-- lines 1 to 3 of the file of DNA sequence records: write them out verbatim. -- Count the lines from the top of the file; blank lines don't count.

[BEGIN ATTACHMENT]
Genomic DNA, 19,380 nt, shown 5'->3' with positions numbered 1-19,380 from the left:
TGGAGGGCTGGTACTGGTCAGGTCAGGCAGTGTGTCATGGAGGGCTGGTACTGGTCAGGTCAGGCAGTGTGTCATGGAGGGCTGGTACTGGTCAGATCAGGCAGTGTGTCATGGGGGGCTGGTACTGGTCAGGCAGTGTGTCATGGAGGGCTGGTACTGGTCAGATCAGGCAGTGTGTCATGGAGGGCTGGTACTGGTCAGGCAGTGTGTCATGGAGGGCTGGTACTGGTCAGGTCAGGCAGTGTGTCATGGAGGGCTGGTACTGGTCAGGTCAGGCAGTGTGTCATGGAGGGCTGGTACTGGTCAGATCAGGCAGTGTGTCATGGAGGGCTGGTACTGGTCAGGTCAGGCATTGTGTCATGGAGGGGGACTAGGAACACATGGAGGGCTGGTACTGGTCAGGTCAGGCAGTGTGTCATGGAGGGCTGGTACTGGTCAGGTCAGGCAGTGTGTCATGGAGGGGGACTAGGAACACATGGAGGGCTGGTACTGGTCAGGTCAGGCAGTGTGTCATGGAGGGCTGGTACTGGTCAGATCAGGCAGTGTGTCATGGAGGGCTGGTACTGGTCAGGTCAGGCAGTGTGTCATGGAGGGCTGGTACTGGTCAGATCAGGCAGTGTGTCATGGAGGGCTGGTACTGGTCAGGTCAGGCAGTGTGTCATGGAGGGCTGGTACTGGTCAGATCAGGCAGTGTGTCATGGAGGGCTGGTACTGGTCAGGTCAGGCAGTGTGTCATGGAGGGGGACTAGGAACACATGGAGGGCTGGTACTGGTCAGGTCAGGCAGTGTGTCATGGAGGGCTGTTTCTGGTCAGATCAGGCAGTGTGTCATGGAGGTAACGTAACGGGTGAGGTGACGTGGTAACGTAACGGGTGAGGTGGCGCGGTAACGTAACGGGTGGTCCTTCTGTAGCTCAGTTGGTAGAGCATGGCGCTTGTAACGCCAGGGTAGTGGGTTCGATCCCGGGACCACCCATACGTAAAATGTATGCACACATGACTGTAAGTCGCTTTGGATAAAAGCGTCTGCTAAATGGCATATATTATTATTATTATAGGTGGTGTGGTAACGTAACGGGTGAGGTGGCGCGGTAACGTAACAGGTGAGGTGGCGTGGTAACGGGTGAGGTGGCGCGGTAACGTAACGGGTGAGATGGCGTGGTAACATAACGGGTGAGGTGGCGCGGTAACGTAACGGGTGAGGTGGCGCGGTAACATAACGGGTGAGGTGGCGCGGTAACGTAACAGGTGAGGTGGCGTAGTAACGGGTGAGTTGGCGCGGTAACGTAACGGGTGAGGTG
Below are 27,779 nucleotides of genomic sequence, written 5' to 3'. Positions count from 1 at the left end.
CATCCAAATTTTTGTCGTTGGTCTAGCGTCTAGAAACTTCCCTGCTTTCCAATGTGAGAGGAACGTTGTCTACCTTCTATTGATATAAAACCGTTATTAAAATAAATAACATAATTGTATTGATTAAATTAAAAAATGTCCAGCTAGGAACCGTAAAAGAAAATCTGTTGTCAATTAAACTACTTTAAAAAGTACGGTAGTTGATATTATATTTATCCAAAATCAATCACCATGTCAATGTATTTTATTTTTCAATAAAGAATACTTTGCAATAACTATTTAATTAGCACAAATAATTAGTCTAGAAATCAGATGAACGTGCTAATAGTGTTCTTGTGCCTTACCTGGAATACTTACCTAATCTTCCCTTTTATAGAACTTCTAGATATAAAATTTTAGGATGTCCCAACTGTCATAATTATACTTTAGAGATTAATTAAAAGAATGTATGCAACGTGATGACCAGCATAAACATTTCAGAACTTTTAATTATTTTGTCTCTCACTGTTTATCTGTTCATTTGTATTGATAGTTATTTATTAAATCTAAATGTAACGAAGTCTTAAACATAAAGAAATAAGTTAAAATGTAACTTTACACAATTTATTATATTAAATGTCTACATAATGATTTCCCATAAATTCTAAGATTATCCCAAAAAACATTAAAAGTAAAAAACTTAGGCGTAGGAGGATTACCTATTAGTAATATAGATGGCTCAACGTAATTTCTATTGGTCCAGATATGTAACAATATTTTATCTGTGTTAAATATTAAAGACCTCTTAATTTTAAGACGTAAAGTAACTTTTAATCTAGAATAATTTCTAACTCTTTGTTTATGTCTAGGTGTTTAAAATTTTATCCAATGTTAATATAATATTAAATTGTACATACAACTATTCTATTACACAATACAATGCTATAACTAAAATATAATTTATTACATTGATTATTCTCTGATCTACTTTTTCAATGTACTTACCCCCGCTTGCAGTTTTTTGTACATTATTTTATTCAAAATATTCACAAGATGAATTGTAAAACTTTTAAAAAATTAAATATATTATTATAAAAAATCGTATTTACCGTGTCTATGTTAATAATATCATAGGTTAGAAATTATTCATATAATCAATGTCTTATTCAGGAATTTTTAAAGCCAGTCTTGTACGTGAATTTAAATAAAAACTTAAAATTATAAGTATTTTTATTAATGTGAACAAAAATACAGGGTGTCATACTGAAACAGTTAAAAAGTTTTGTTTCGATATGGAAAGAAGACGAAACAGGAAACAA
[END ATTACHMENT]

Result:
Genomic DNA, 19,380 nt, shown 5'->3' with positions numbered 1-19,380 from the left:
TGGAGGGCTGGTACTGGTCAGGTCAGGCAGTGTGTCATGGAGGGCTGGTACTGGTCAGGTCAGGCAGTGTGTCATGGAGGGCTGGTACTGGTCAGATCAGGCAGTGTGTCATGGGGGGCTGGTACTGGTCAGGCAGTGTGTCATGGAGGGCTGGTACTGGTCAGATCAGGCAGTGTGTCATGGAGGGCTGGTACTGGTCAGGCAGTGTGTCATGGAGGGCTGGTACTGGTCAGGTCAGGCAGTGTGTCATGGAGGGCTGGTACTGGTCAGGTCAGGCAGTGTGTCATGGAGGGCTGGTACTGGTCAGATCAGGCAGTGTGTCATGGAGGGCTGGTACTGGTCAGGTCAGGCATTGTGTCATGGAGGGGGACTAGGAACACATGGAGGGCTGGTACTGGTCAGGTCAGGCAGTGTGTCATGGAGGGCTGGTACTGGTCAGGTCAGGCAGTGTGTCATGGAGGGGGACTAGGAACACATGGAGGGCTGGTACTGGTCAGGTCAGGCAGTGTGTCATGGAGGGCTGGTACTGGTCAGATCAGGCAGTGTGTCATGGAGGGCTGGTACTGGTCAGGTCAGGCAGTGTGTCATGGAGGGCTGGTACTGGTCAGATCAGGCAGTGTGTCATGGAGGGCTGGTACTGGTCAGGTCAGGCAGTGTGTCATGGAGGGCTGGTACTGGTCAGATCAGGCAGTGTGTCATGGAGGGCTGGTACTGGTCAGGTCAGGCAGTGTGTCATGGAGGGGGACTAGGAACACATGGAGGGCTGGTACTGGTCAGGTCAGGCAGTGTGTCATGGAGGGCTGTTTCTGGTCAGATCAGGCAGTGTGTCATGGAGGTAACGTAACGGGTGAGGTGACGTGGTAACGTAACGGGTGAGGTGGCGCGGTAACGTAACGGGTGGTCCTTCTGTAGCTCAGTTGGTAGAGCATGGCGCTTGTAACGCCAGGGTAGTGGGTTCGATCCCGGGACCACCCATACGTAAAATGTATGCACACATGACTGTAAGTCGCTTTGGATAAAAGCGTCTGCTAAATGGCATATATTATTATTATTATAGGTGGTGTGGTAACGTAACGGGTGAGGTGGCGCGGTAACGTAACAGGTGAGGTGGCGTGGTAACGGGTGAGGTGGCGCGGTAACGTAACGGGTGAGATGGCGTGGTAACATAACGGGTGAGGTGGCGCGGTAACGTAACGGGTGAGGTGGCGCGGTAACATAACGGGTGAGGTGGCGCGGTAACGTAACAGGTGAGGTGGCGTAGTAACGGGTGAGTTGGCGCGGTAACGTAACGGGTGAGGTG
Below are 27,779 nucleotides of genomic sequence, written 5' to 3'. Positions count from 1 at the left end.